Ember Simple Auth, Ember 5.3

After a long, long time I just bootstrapped a new Ember application, using Ember/EmberData 5.3.0 and Ember Simple Auth. While everything from authenticating a session (oauth) to loading a current user 's profile into a service (within the application route) works pretty well, I came across a concept issue or rather an issue with my mental model. Long story short: Isn’t a service - defined in an application route - accessible from all other routes? As some sort of an application wide singleton? Second question: How do I disable the browser’s console output about deprecations such as “DEPRECATION: You are relying on ember-data auto-magically installing the NumberTransform. Use export { NumberTransform as default } from 'ember-data/serializer/transform'; in app/transforms/number.js instead [deprecation id: ember-data:deprecate-legacy-imports] This will be removed in ember-data 6.0.”?

Thx in advance, Martin

Not quite how I would characterize it… The way I would describe it is that a service is a global singleton which can be injected anywhere in the app (routes, controllers, components, other services, etc). But a service which is injected in the application route shouldn’t necessarily be accessible to anything else simply because it’s injected in the application route. And I guess I wouldn’t characterize a service as being “defined” in a route but rather “injected”. I’m guessing the injection model will change in Polaris since it’s still resolver based but I’m not sure on all that. So yes a service is an application wide singleton. I think they’ll be staying around as a concept (they’re very useful and more intuitive IMO than some of the weird component contortions from component-only frameworks). I’m not sure if that answers your question…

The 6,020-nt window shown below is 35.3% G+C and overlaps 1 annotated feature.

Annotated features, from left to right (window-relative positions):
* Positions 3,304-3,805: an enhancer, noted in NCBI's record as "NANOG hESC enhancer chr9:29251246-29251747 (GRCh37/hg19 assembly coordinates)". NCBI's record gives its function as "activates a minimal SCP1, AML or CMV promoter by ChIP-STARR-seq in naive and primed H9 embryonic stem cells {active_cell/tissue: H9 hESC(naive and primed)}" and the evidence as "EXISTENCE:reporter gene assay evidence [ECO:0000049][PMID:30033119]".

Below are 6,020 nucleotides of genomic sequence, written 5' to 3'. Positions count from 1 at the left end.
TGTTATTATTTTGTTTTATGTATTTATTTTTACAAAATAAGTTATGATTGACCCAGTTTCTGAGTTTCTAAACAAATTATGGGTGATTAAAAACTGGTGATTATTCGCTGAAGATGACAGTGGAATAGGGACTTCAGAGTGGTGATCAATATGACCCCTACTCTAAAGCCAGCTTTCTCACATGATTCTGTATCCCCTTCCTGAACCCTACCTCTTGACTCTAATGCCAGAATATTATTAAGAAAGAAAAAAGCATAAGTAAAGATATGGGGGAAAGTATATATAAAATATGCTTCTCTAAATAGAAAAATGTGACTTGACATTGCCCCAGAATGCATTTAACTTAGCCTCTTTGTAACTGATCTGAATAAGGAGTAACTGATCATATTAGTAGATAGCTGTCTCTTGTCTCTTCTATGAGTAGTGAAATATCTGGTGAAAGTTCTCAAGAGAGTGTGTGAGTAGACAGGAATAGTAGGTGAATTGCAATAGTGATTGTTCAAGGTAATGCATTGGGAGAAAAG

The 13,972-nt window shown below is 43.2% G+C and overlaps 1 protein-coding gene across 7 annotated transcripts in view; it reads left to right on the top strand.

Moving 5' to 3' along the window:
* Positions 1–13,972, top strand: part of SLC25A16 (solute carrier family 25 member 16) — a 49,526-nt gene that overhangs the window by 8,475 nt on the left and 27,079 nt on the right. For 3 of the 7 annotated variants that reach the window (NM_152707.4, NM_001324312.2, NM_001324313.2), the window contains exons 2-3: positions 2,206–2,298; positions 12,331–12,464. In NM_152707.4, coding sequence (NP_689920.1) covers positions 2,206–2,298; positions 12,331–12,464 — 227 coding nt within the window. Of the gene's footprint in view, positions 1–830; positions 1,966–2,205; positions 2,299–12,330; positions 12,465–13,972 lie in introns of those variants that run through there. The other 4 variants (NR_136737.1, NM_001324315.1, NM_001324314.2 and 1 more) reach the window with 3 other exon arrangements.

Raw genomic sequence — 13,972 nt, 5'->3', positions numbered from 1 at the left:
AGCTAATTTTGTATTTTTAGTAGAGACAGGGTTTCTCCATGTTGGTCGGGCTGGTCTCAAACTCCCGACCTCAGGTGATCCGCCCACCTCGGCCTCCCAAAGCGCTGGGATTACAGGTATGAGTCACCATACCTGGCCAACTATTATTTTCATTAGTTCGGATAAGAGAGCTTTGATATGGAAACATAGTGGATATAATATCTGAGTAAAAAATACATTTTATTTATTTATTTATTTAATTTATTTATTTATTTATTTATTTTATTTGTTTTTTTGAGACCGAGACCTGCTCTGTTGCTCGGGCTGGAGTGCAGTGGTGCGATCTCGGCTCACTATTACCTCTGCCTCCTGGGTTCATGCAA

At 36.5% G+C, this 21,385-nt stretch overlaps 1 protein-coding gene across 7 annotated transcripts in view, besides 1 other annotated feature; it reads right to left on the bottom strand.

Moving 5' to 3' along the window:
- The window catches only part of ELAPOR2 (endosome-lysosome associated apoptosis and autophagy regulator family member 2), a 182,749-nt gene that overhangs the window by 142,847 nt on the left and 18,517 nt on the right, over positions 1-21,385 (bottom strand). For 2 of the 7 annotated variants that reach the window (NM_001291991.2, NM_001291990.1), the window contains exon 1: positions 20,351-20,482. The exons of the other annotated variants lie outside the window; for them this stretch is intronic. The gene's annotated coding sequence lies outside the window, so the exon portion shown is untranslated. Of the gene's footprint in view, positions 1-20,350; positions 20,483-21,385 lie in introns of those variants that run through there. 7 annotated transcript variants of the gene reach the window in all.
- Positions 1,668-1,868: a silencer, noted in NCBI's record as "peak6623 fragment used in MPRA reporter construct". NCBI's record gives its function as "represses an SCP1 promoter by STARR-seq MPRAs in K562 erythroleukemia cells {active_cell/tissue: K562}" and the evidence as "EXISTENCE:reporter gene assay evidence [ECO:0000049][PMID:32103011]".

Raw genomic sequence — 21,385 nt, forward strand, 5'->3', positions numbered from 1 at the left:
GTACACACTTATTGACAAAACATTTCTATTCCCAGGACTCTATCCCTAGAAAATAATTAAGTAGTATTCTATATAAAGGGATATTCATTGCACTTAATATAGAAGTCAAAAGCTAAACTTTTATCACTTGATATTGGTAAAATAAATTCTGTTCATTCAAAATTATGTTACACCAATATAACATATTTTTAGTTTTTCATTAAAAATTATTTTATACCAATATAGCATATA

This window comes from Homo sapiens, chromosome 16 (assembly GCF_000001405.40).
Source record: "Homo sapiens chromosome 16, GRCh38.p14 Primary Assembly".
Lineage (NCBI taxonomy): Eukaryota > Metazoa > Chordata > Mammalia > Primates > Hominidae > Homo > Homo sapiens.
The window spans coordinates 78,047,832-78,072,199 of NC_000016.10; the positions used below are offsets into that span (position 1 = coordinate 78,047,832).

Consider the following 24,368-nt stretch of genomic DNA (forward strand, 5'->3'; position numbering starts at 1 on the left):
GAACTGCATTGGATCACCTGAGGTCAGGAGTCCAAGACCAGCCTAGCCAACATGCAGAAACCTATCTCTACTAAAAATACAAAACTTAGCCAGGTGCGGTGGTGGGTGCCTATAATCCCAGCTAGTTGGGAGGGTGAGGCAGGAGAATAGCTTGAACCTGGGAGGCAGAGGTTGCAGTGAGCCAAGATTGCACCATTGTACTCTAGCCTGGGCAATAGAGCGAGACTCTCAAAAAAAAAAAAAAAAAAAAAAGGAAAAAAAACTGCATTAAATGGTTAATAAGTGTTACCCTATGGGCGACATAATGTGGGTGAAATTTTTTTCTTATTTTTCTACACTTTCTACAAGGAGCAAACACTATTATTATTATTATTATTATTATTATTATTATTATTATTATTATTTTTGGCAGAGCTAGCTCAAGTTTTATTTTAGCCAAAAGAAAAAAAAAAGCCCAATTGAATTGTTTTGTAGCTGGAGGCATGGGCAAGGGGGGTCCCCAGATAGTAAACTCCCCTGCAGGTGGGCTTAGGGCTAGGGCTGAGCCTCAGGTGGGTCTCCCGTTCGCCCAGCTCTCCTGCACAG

IIRC these are stripped out in production builds already but if you don’t want them in dev builds you can use ember-deprecation-workflow to ignore them by deprecation id. That said I wouldn’t recommend simply hiding them as in the long run you’re hurting yourself. If this app is intended to live any length of time you’d be much better off addressing the deprecations as they come up. That is advice from experience :grin:

Thank you for your explanation on both the service concept as well as the console log. Will try to create an example app using mirage to illustrate my problem. SOLVED Timing problem. Tried to output the service’s property (user) in a component’s template (after injecting the service, of course) and did this unconditionally. So so surrounding {{ this.currentUser.user.username}} with {{#if this.currentUser.user}} {{/if}} lead to the the expected result. Thanks again for your answer. Happy that my mental model matches the reality! And: Will happily ignore the deprecation logs in my dev run from now on. :slight_smile:

Update: Always keep in mind that syntactic sugar of async/await can help to shoot yourself in the foot.

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